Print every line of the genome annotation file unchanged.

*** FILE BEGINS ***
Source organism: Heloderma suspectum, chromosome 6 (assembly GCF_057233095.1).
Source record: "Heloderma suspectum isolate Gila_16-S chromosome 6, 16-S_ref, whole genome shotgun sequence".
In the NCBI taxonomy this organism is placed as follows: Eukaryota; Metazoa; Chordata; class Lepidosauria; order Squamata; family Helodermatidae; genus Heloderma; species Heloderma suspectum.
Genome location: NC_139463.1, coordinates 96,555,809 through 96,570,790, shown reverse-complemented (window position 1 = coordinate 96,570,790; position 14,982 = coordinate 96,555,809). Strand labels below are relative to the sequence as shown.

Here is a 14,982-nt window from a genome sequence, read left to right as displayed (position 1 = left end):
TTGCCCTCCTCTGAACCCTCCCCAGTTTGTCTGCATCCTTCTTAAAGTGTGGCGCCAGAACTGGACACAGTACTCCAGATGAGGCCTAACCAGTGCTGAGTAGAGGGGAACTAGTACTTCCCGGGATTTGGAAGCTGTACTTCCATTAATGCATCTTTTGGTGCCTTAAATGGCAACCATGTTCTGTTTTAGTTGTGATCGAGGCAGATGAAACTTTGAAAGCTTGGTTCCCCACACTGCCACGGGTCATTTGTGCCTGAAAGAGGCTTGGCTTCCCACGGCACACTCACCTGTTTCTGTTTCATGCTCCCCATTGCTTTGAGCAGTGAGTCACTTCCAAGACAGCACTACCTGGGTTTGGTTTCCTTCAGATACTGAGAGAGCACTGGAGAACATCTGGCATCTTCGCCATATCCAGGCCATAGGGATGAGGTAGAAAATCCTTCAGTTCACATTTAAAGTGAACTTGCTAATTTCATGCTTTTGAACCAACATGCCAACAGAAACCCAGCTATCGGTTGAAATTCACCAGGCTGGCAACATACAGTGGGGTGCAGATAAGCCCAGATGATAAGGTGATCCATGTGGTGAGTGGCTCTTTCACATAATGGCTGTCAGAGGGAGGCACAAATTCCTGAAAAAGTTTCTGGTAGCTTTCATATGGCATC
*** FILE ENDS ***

Source organism: Heloderma suspectum, chromosome 6 (assembly GCF_057233095.1).
Source record: "Heloderma suspectum isolate Gila_16-S chromosome 6, 16-S_ref, whole genome shotgun sequence".
In the NCBI taxonomy this organism is placed as follows: Eukaryota; Metazoa; Chordata; class Lepidosauria; order Squamata; family Helodermatidae; genus Heloderma; species Heloderma suspectum.
Genome location: NC_139463.1, coordinates 96,555,809 through 96,570,790, shown reverse-complemented (window position 1 = coordinate 96,570,790; position 14,982 = coordinate 96,555,809). Strand labels below are relative to the sequence as shown.

Here is a 14,982-nt window from a genome sequence, read left to right as displayed (position 1 = left end):
TTGCCCTCCTCTGAACCCTCCCCAGTTTGTCTGCATCCTTCTTAAAGTGTGGCGCCAGAACTGGACACAGTACTCCAGATGAGGCCTAACCAGTGCTGAGTAGAGGGGAACTAGTACTTCCCGGGATTTGGAAGCTGTACTTCCATTAATGCATCTTTTGGTGCCTTAAATGGCAACCATGTTCTGTTTTAGTTGTGATCGAGGCAGATGAAACTTTGAAAGCTTGGTTCCCCACACTGCCACGGGTCATTTGTGCCTGAAAGAGGCTTGGCTTCCCACGGCACACTCACCTGTTTCTGTTTCATGCTCCCCATTGCTTTGAGCAGTGAGTCACTTCCAAGACAGCACTACCTGGGTTTGGTTTCCTTCAGATACTGAGAGAGCACTGGAGAACATCTGGCATCTTCGCCATATCCAGGCCATAGGGATGAGGTAGAAAATCCTTCAGTTCACATTTAAAGTGAACTTGCTAATTTCATGCTTTTGAACCAACATGCCAACAGAAACCCAGCTATCGGTTGAAATTCACCAGGCTGGCAACATACAGTGGGGTGCAGATAAGCCCAGATGATAAGGTGATCCATGTGGTGAGTGGCTCTTTCACATAATGGCTGTCAGAGGGAGGCACAAATTCCTGAAAAAGTTTCTGGTAGCTTTCATATGGCATC